For the Birds Radio Program: Rats
Laura spotted a rat under her feeder. (Date verified)
Sometimes I spend way too much time indoors, writing and looking longingly out the window at hummingbirds and chickadees, warblers and nuthatches, crows and doves. I have quite a few squirrels and a few chipmunks—they’re very entertaining. And every now and then a lovely little white-tailed rabbit turns up to munch on dandelion leaves and clover. My work desk is right by a window. Even when I have a lot of stuff to work on, I often find myself looking out. I see the usual backyard birds, and every now and then something unexpected turns up. In the past two weeks, a catbird has been calling most of the day long, orioles came down for a few days to feed on our cherry trees, and the first hawks have been flying overhead.
And then, this week, for the first time in 20 years, I looked out back and saw, scrounging on the ground not far from one of my chipmunks and a pair of doves, something utterly unexpected: a rat! A Norway rat was right there in my backyard. Back when we were new on Peabody Street, I once saw a rat in the winter scurrying under my dining room feeder, which scared the daylights out of me. Fortunately, that was the only rat I’ve ever seen in my neighborhood.
I have family in Chicago, and often see rats when I’m birding there. Sometimes they even feed in flower beds side by side with Mourning Doves or pigeons. And I sometimes see them in my sister-in-law’s alley, climbing in and out of garbage cans. Rats are not unexpected in big cities, but they sure are in my neighborhood in Duluth.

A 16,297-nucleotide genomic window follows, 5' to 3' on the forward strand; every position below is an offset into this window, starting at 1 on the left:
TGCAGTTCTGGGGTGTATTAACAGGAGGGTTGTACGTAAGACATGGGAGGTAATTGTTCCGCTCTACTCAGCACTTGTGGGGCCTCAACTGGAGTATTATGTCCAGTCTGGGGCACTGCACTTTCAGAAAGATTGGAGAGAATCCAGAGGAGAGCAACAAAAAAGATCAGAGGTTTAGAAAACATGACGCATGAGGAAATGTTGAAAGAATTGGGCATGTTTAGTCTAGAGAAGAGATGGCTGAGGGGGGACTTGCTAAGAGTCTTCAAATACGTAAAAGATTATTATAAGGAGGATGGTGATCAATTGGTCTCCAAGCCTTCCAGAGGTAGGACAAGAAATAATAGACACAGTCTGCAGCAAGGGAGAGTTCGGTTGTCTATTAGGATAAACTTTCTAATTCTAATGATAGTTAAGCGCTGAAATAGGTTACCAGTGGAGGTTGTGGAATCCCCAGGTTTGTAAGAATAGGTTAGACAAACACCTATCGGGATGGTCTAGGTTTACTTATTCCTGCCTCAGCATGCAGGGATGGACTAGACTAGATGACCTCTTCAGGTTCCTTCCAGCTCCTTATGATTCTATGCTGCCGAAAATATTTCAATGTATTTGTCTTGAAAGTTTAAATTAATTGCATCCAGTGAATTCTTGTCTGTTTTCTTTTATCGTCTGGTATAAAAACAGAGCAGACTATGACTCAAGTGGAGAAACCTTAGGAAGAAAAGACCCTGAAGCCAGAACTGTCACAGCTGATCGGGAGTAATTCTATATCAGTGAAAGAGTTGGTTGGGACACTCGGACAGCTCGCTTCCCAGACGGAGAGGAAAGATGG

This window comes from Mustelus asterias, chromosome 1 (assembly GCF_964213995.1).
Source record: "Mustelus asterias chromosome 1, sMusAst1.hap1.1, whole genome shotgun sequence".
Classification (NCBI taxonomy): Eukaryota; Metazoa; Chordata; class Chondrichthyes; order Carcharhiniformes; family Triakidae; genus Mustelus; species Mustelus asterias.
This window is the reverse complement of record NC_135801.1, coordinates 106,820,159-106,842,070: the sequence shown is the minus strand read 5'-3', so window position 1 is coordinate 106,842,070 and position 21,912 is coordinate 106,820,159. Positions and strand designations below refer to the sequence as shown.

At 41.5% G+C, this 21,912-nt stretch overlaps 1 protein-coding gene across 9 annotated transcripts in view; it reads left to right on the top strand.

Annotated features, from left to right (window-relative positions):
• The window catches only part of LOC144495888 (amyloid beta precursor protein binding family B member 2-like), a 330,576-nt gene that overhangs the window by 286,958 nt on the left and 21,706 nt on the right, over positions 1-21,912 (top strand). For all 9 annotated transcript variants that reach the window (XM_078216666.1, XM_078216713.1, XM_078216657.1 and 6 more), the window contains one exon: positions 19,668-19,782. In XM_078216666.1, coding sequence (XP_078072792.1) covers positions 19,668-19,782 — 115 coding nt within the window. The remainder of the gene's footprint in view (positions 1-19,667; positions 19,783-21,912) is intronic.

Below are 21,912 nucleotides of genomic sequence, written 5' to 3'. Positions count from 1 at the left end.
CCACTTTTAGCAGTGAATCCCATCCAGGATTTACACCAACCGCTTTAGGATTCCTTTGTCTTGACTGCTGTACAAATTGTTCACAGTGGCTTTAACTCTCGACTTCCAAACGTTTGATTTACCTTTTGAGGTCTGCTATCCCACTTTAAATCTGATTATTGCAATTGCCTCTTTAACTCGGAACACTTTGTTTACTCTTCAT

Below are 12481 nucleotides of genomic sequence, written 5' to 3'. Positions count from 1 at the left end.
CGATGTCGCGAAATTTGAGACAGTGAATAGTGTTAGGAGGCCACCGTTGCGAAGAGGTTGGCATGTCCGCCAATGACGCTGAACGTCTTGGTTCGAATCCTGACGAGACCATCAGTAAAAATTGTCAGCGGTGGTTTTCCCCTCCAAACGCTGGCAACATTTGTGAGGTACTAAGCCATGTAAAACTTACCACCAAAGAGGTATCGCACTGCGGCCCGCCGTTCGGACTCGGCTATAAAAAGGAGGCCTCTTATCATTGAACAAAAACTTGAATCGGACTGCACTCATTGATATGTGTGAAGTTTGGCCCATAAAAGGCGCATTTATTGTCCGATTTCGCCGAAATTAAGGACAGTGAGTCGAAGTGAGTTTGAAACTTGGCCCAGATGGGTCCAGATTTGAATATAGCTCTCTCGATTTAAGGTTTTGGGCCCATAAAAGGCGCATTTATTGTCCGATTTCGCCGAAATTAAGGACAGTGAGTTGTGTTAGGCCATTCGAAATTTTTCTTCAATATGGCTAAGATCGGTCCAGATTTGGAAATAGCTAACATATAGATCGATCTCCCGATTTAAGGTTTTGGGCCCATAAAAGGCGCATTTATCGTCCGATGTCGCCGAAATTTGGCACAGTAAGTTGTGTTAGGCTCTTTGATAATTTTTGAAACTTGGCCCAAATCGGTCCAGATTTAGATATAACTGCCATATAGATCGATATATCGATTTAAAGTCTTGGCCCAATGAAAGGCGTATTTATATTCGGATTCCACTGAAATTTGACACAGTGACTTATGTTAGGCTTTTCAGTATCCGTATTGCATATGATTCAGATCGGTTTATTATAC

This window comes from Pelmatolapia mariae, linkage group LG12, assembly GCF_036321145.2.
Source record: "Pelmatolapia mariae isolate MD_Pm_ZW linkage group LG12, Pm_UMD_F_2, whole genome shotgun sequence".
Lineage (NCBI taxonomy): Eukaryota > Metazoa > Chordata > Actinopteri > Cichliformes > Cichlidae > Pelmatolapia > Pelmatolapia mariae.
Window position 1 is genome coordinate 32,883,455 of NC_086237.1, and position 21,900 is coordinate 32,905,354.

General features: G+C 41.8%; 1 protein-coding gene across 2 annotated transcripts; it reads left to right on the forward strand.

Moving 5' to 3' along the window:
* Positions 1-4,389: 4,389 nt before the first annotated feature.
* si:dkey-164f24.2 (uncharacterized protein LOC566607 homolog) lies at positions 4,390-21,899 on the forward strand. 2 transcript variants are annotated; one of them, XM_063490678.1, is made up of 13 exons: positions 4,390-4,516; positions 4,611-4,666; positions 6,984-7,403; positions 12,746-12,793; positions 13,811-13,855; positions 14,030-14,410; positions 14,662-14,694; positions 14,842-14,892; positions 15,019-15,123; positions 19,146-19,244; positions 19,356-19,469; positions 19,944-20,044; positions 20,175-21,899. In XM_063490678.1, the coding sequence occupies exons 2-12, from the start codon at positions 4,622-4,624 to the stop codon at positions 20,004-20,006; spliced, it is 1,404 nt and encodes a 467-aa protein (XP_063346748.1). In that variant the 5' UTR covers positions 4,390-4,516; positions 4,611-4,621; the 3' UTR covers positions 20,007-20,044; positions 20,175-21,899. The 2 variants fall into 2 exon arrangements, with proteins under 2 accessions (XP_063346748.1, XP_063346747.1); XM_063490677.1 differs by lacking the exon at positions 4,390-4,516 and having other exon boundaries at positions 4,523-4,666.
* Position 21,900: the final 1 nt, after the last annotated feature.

I like most animals, and I’m inordinately fond of rodents, but my Dad was a Chicago firefighter, and he used to come home with horror stories about rats that gave me nightmares. In the Disney movie Lady and the Tramp, a rat made a very believable villain. Of course, one of the best pets my kids ever had was a rat, but somehow a wild rat in my own backyard isn’t at all the same. And if it wasn’t bad enough having a rat in my yard, it suddenly lunged for my chipmunk, who barely got away in the nick of time.
So I won’t be scattering seeds on the ground under my spruce tree for a few weeks. I borrowed a live trap, figuring even if the best solution was to kill the rat, I didn’t want to risk killing one of my chipmunks. I set the trap out right where I saw it, but so far haven’t caught anything and haven’t seen the rat again. Rats do enjoy sunflower seeds, but they need a more varied diet than just bird seed, and with luck this one will figure out that Peabody Street isn’t the place for a street smart rat that belongs in the harbor with the pigeons. I’ll keep the trap out for another week or so, but my fervent hope is that it will be empty every morning. I don’t have a clue what I could do with a trapped rat. As scared as I am of rats, somehow a death sentence seems harsh, though releasing it anywhere would be unethical and wrong-headed.
Bird feeding is a lovely pastime with not much of a dark side. But sometimes critters other than the birds we love come to our feeders and become a problem. I don’t at all mind feeding squirrels and chipmunks, but many people do. Raccoons are a problem for many people, but up here, pale as nuisances compared to bears. The only bears I’ve ever seen in my neighborhood were eating in people’s apple trees, and we’ve never had one in all these years try to climb over our fence to visit my feeders. So in 20 years, I’ve had only two nuisance animals—not a bad record. But I sure hope that it’s at least another 20 years before a rat shows up on Peabody Street.